Downregulation of NIMA-related kinase-7 inhibits cell proliferation by inducing cell cycle arrest in human retinoblastoma cells
Affiliations: Department of Ophthalmology, Shaanxi Provincial People's Hospital, Xi'an, Shaanxi 710068, P.R. China, Department of Ophthalmology, Ankang City Central Hospital, Ankang, Shaanxi 725000, P.R. China, Department of Ophthalmology, Shaanxi Provincial Rehabilitation Hospital, Xi'an, Shaanxi 710065, P.R. China
- Published online on: November 23, 2017 https://doi.org/10.3892/etm.2017.5558
- Pages: 1360-1366
Copyright: © Zhang et al. This is an open access article distributed under the terms of Creative Commons Attribution License.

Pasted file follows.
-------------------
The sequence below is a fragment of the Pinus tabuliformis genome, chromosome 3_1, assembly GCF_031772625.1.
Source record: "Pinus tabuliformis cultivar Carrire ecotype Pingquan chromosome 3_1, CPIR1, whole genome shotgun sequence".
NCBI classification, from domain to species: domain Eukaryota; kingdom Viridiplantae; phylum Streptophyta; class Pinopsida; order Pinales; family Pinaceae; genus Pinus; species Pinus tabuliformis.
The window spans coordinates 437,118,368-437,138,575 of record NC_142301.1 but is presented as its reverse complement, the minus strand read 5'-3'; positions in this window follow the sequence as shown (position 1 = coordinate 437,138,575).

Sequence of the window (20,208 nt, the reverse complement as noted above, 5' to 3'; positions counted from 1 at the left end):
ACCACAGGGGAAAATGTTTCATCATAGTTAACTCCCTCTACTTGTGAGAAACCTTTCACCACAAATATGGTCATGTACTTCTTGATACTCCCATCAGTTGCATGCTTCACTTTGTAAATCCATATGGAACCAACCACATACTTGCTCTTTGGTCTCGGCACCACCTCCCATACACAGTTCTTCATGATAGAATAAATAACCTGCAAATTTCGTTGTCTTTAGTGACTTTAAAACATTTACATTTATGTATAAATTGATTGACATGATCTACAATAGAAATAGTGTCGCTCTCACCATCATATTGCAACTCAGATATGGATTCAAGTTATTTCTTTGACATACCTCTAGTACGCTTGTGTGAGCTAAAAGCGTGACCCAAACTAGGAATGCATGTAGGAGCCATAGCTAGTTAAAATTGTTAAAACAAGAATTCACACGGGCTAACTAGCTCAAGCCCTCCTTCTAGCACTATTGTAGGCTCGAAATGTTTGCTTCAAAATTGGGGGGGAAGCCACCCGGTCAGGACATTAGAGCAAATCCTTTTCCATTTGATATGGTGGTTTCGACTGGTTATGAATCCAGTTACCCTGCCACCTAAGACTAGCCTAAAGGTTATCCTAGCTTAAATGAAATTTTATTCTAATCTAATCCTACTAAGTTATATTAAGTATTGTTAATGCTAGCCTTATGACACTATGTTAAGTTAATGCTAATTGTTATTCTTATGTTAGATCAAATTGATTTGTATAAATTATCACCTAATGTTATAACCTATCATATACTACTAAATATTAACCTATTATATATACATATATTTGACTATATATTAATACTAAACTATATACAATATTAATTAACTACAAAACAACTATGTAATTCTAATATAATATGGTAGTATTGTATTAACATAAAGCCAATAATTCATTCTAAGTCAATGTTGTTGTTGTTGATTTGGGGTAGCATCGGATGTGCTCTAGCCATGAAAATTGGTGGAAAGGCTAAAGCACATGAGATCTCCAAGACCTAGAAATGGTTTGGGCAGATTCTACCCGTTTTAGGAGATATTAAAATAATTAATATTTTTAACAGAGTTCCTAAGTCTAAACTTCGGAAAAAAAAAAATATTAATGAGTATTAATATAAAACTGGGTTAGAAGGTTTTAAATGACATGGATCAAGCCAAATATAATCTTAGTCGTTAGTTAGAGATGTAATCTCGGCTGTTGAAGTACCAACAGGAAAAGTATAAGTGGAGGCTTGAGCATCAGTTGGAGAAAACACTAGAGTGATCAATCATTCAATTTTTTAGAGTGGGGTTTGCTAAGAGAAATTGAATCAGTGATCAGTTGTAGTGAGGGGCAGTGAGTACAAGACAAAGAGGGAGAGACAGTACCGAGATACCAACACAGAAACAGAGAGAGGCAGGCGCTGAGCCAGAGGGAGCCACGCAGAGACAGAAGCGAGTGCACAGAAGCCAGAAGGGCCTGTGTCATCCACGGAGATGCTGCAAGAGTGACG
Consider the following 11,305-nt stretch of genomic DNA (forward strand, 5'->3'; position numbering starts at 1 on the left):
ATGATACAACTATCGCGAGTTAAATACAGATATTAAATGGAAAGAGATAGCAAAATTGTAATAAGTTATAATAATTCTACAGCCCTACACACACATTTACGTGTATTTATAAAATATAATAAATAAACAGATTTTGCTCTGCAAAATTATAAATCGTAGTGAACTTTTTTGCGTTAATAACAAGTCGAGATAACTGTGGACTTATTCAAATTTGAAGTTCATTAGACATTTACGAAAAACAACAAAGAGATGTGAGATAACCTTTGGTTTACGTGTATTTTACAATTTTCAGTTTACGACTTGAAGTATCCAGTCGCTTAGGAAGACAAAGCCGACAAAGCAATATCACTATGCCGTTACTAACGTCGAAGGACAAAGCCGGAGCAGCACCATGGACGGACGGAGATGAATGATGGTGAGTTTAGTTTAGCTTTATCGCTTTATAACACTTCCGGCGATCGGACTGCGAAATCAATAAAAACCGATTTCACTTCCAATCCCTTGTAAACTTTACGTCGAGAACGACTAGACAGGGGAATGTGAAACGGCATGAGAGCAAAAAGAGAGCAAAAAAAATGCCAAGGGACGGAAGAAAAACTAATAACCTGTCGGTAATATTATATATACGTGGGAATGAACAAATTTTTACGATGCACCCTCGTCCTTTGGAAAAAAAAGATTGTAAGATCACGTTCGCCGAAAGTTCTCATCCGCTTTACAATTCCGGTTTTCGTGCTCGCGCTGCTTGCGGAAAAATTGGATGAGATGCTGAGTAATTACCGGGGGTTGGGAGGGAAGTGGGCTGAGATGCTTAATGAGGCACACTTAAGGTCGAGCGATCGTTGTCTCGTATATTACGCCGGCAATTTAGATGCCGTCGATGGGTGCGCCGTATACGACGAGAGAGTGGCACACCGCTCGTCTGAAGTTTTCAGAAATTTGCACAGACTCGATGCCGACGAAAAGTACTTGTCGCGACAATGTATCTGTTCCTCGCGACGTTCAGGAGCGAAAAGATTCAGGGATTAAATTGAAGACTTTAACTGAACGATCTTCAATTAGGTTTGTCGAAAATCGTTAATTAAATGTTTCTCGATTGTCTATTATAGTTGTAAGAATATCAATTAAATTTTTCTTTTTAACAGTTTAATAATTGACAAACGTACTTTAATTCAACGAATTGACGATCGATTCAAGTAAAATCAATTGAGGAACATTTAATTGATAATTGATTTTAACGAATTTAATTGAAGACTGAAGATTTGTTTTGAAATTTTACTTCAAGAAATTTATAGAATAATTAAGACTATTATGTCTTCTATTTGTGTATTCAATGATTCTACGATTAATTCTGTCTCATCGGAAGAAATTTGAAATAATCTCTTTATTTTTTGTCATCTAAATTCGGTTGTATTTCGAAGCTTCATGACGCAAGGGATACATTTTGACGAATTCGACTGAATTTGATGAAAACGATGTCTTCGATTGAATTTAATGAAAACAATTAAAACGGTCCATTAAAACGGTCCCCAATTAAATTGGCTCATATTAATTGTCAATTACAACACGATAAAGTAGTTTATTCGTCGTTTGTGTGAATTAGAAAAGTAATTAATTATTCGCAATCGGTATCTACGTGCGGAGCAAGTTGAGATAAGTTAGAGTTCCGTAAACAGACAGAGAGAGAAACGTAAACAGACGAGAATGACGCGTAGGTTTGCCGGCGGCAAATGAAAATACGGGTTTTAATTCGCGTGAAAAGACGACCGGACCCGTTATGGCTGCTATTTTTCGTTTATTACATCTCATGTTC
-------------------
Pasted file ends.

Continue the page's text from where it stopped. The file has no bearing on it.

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NIMA-related kinase-7 (Nek7) is a centrosomal kinase involved in various types of cancer, including gallbladder cancer and hepatocellular carcinoma. However, the biological function and the potential underlying mechanism of Nek7 in retinoblastoma remain largely unknown. Therefore, the present study investigated the effects of Nek7 in retinoblastoma cells. The expression of Nek7 was initially determined and observed to be commonly upregulated in retinoblastoma cell lines (Y79, SO‑RB50 and WERI‑RB1) as compared with that in normal retinal pigment epithelium cells. Next, the endogenous expression of Nek7 was efficiently knocked down in Y79 and SO‑RB50 cells using a lentivirus‑mediated RNA interference approach, as confirmed by reverse transcription‑quantitative polymerase chain reaction and western blot analysis. Loss‑of‑function assays, including MTT, colony formation and flow cytometry, indicated that knockdown of Nek7 significantly inhibited cell growth, impaired the colony formation ability and induced cell cycle arrest at G0/G1 phase. Furthermore, mechanistic studies demonstrated that silencing of Nek7 resulted in reduced cyclin‑dependent kinase 2, cyclin D1 and cyclin E levels in vitro. In conclusion, the present study highlights the crucial role of Nek7 in promoting retinoblastoma cell proliferation, and Nek7‑silencing may serve as a novel therapeutic target for retinoblastoma.